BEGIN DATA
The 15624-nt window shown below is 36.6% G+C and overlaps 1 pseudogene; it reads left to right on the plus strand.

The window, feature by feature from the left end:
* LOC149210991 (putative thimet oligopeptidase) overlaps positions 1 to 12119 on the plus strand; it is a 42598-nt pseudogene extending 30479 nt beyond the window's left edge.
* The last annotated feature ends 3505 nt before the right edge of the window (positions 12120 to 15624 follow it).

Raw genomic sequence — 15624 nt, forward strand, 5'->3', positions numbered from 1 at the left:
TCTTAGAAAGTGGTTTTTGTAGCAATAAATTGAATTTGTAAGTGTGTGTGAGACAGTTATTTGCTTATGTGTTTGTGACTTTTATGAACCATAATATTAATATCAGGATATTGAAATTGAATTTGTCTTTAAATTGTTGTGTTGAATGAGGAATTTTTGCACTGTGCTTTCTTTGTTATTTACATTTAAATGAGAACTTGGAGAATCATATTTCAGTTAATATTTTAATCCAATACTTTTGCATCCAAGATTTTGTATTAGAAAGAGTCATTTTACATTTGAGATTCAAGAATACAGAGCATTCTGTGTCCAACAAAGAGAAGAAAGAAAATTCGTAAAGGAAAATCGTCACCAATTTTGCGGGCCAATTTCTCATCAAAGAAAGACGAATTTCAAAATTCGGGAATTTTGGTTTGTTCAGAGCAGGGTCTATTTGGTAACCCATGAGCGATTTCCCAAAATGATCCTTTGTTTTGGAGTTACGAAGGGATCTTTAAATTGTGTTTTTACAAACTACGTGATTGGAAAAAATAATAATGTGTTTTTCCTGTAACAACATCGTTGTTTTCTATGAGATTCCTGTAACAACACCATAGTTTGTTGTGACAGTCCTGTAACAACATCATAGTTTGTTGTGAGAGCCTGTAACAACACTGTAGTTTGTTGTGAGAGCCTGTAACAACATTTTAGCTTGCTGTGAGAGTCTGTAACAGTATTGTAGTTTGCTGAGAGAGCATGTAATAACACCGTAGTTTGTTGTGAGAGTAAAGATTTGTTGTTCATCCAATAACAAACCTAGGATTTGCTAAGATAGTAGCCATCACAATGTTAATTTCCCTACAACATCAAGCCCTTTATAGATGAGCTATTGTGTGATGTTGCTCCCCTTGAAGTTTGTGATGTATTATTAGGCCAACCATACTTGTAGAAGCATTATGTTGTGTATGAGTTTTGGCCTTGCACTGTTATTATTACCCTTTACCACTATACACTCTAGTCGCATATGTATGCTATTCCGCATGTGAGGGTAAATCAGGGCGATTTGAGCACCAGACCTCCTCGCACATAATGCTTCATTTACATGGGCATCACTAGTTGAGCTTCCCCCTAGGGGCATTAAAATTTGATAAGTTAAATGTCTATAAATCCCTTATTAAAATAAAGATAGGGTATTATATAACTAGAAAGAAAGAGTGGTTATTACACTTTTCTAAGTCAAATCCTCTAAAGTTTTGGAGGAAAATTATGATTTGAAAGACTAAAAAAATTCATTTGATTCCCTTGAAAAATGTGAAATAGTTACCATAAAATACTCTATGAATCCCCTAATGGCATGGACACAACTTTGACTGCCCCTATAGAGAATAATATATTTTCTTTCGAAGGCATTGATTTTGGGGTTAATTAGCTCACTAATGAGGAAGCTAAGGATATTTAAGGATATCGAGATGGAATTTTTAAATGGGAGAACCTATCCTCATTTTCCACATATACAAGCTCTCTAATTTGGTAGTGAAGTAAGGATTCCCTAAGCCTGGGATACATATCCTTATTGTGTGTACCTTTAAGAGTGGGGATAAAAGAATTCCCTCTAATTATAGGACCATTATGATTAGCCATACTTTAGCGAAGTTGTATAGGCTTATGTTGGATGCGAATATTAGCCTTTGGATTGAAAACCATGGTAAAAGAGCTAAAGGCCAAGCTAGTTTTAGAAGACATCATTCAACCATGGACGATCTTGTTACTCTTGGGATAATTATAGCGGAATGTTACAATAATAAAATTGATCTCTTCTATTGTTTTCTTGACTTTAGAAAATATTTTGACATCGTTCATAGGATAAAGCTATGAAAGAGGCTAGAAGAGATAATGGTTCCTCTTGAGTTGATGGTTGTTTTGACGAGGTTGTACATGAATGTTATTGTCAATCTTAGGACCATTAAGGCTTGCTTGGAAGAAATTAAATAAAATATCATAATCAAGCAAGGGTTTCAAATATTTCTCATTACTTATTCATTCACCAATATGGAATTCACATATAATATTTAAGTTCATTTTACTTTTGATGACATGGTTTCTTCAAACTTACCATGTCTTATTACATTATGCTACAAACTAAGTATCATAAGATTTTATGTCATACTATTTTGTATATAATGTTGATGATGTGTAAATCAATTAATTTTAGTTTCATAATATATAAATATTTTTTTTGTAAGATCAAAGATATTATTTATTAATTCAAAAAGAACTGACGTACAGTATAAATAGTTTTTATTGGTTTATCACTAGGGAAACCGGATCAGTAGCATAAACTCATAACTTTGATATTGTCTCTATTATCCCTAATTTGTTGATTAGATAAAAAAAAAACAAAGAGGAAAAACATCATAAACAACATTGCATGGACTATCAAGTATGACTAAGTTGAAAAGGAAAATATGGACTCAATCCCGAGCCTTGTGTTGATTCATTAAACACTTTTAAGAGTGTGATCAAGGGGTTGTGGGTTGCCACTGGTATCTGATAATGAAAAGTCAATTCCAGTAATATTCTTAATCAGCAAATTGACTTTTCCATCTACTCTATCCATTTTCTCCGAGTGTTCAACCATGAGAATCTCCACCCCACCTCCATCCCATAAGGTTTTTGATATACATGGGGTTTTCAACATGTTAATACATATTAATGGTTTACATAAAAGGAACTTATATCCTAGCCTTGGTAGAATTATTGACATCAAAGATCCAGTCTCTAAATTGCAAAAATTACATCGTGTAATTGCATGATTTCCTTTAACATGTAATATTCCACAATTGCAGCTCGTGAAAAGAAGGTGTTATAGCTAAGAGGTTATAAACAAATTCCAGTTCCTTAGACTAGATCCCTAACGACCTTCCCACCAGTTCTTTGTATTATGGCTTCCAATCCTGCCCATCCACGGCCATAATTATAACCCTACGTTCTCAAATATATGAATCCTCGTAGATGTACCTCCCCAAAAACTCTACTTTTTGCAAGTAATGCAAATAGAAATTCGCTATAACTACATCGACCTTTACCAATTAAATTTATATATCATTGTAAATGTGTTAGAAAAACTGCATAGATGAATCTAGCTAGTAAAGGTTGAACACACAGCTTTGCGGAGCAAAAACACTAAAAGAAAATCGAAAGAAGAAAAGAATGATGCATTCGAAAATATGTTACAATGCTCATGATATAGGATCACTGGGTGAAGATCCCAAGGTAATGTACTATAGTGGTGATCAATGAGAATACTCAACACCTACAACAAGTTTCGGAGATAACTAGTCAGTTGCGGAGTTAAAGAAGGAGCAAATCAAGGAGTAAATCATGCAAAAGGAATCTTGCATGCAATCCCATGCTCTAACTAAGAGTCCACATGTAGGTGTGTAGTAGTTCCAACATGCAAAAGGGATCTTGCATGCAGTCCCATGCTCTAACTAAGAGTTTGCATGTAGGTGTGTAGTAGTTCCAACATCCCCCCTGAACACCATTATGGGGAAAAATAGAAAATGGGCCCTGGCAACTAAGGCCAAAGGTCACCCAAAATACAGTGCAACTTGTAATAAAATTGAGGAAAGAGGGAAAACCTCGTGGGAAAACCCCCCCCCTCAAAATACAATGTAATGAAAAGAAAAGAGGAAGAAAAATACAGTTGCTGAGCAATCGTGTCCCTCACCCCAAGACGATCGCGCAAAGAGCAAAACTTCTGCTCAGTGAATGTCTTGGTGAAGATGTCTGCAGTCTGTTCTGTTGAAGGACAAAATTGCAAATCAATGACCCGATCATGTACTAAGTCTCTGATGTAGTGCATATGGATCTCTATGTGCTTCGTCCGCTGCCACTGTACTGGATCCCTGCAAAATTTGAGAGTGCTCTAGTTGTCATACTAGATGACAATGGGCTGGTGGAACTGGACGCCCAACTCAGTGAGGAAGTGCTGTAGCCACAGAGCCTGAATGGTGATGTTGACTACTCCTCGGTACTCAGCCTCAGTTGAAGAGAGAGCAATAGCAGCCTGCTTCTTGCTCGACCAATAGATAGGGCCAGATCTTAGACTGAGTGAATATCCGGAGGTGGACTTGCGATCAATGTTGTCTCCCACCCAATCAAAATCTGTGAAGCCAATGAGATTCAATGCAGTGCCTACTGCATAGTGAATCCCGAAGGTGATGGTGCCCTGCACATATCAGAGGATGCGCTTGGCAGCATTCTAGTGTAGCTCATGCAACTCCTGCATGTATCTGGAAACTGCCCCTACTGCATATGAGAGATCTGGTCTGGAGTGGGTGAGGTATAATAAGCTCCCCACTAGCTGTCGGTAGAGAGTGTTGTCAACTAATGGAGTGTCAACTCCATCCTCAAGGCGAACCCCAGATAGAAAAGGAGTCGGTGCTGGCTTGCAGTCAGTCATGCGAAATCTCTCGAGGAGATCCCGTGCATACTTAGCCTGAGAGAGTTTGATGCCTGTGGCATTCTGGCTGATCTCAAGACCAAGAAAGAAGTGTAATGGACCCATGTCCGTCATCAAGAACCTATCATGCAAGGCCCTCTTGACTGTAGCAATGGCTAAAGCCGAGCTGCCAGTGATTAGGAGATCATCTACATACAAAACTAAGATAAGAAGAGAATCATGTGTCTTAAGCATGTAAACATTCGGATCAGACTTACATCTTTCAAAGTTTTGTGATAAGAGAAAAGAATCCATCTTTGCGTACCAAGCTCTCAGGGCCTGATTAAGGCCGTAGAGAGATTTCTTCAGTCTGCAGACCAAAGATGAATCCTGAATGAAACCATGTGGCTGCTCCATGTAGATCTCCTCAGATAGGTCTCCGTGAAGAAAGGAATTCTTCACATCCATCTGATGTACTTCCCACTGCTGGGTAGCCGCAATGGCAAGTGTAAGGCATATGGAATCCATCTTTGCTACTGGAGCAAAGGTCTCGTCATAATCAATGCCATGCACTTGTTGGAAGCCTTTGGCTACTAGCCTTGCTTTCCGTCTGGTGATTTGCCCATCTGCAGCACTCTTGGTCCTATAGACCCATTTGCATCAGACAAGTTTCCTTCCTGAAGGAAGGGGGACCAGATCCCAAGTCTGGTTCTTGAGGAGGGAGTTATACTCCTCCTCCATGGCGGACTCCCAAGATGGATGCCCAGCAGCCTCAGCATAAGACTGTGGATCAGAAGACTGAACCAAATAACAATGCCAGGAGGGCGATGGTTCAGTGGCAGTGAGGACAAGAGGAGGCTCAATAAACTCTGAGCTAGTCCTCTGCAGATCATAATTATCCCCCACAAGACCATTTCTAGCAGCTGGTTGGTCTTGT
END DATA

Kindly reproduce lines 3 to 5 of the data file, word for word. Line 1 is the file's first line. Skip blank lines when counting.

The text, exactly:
* LOC149210991 (putative thimet oligopeptidase) overlaps positions 1 to 12119 on the plus strand; it is a 42598-nt pseudogene extending 30479 nt beyond the window's left edge.
* The last annotated feature ends 3505 nt before the right edge of the window (positions 12120 to 15624 follow it).

Raw genomic sequence — 15624 nt, forward strand, 5'->3', positions numbered from 1 at the left: